But the size of the taxes don’t matter, say the Pa. Dems, noting that the first three of the above four items would violate the “Taxpayers Protection Pledge” of Grover Norquists’s Americans for Tax Reform. Candidates taking the pledge agree not to increase taxes or create new ones without corresponding tax cuts elsewhere.
“Before Tom Smith was a millionaire coal baron and Tea Party leader, he was voting to raise income taxes and property taxes,” said Democratic Party spokesman Mark Nicastre. “Tom Smith is spending millions of dollars from his personal fortune to cover up his real record.”
Tom Smith, Democrat
In any case, the votes feed into a narrative of Smith that opponents have been trying to paint for months.
Smith, 63, was a registered Democrat from age 18 until August 2011. But he has avoided criticism over his recent party switch thanks to a decades-long record of supporting conservative candidates and causes. Of over $250,000 in political contributions, only $2,400 went to a Democrat: Rep. Jason Altmire, in 2009. Altmire enjoys relatively solid support from the coal mining industry.
Smith served as a Democratic county committeeman at the same time as he was the leader of the Indiana-Armstrong Tea Party Patriots, but was removed from the committee for supporting Republicans.
Critics have had a hard time making the Democrat attack stick. They hope the tax votes will help bring that message home with GOP voters.
“Tom Smith is a lifelong Democrat, an elected Democratic Party official, and a donor to Democrats. So it should not surprise anyone that he also has a history of voting to raise taxes multiple times,” said Peter Towey, campaign manager for Steve Welch. “What’s shocking is that anyone could believe his claims to be a conservative Republican.”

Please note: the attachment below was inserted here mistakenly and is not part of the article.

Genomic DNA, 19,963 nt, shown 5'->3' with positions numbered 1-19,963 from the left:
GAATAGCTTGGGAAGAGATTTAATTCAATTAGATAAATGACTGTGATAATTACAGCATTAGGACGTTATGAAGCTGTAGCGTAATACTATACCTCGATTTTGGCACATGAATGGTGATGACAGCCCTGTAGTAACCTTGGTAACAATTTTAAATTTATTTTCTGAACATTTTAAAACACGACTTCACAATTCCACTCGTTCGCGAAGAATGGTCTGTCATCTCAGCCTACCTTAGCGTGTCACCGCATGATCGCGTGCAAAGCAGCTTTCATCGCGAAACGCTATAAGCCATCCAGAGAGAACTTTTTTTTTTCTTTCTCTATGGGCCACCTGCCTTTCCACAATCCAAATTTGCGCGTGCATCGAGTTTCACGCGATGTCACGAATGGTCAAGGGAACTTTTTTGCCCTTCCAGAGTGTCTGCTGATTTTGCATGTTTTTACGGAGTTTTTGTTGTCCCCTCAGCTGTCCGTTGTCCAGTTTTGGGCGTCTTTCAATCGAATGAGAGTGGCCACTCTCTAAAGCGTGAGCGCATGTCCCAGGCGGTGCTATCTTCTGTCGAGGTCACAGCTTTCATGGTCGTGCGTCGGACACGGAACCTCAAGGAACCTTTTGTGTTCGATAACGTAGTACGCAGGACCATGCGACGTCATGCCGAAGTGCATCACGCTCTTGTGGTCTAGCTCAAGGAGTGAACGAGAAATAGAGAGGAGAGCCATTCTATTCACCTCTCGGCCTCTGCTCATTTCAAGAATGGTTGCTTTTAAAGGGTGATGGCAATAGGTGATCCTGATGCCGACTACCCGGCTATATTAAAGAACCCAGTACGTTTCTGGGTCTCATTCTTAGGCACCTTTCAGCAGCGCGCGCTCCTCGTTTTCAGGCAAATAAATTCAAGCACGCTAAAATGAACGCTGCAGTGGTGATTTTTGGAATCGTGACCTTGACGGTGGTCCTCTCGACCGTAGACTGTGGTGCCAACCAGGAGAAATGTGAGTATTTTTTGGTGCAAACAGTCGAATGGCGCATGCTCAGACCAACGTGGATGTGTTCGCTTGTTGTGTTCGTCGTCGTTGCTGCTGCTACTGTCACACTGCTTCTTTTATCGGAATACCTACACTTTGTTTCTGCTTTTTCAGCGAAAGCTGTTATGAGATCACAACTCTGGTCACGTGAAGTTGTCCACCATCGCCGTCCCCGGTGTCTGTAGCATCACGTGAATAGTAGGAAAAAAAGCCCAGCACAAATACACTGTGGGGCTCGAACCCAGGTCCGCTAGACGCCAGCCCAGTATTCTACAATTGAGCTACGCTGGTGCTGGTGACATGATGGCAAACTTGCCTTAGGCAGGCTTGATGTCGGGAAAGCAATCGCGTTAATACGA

Welch’s campaign is particularly interested in painting that picture. An entrepreneur from Chester County who was endorsed by the Pa. Republican state committee, Welch has his own partisan difficulties.
He switched from Republican to Democrat in 2005, contributed $300 to Joe Sestak in 2006, and voted for Barack Obama in the 2008 Democratic primary before voting for John McCain in the fall and switching back to the GOP in 2009.
The subject was front and center during Saturday’s debate at the Pa. Leadership Conference, an annual meeting of conservative activists, and frequently arises during forums and debates.
As for Smith’s campaign, they say that claims by Democrats the votes mean little except that Smith is a front runner.
“It’s no surprise Democrats have to distort the truth to attack Casey’s most formidable opponent, Tom Smith,” said campaign manager Jim Conroy. “Tom’s private sector experience creating good American jobs and his support for commonsense conservative policies are exactly what the people of Pennsylvania are looking for – and are in stark contrast to Senator Casey’s record of spending, taxing and growing the massive debt.”
The other GOP candidates are David Christian, a veterans advocate and businessman from Bucks County; Sam Rohrer, a former state representative from Berks County; and Marc Scaringi, an attorney from Cumberland County.